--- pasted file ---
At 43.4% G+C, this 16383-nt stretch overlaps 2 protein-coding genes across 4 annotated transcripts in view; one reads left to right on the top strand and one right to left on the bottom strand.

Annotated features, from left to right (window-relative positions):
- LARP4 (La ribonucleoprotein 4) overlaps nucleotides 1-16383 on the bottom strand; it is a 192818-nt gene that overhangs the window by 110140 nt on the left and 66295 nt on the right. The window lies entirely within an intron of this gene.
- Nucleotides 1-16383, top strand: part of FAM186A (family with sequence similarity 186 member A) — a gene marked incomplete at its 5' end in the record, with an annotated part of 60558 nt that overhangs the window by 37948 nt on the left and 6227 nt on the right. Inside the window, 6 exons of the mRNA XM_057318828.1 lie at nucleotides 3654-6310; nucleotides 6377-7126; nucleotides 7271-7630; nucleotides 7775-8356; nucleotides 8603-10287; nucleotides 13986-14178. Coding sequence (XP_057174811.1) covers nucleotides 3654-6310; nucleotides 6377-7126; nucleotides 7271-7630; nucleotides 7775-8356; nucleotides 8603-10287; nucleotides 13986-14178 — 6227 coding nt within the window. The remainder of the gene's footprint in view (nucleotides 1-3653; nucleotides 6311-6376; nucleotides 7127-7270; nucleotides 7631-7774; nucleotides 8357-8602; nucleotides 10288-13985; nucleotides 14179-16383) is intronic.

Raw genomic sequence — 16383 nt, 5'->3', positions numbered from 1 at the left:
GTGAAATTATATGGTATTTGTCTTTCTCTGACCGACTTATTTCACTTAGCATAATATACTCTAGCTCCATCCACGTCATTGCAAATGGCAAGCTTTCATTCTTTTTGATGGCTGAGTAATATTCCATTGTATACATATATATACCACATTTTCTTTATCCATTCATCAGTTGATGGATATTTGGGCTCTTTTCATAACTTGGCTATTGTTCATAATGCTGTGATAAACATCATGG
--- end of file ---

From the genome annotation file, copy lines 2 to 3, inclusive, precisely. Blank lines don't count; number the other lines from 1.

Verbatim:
Annotated features, from left to right (window-relative positions):
- LARP4 (La ribonucleoprotein 4) overlaps nucleotides 1-16383 on the bottom strand; it is a 192818-nt gene that overhangs the window by 110140 nt on the left and 66295 nt on the right. The window lies entirely within an intron of this gene.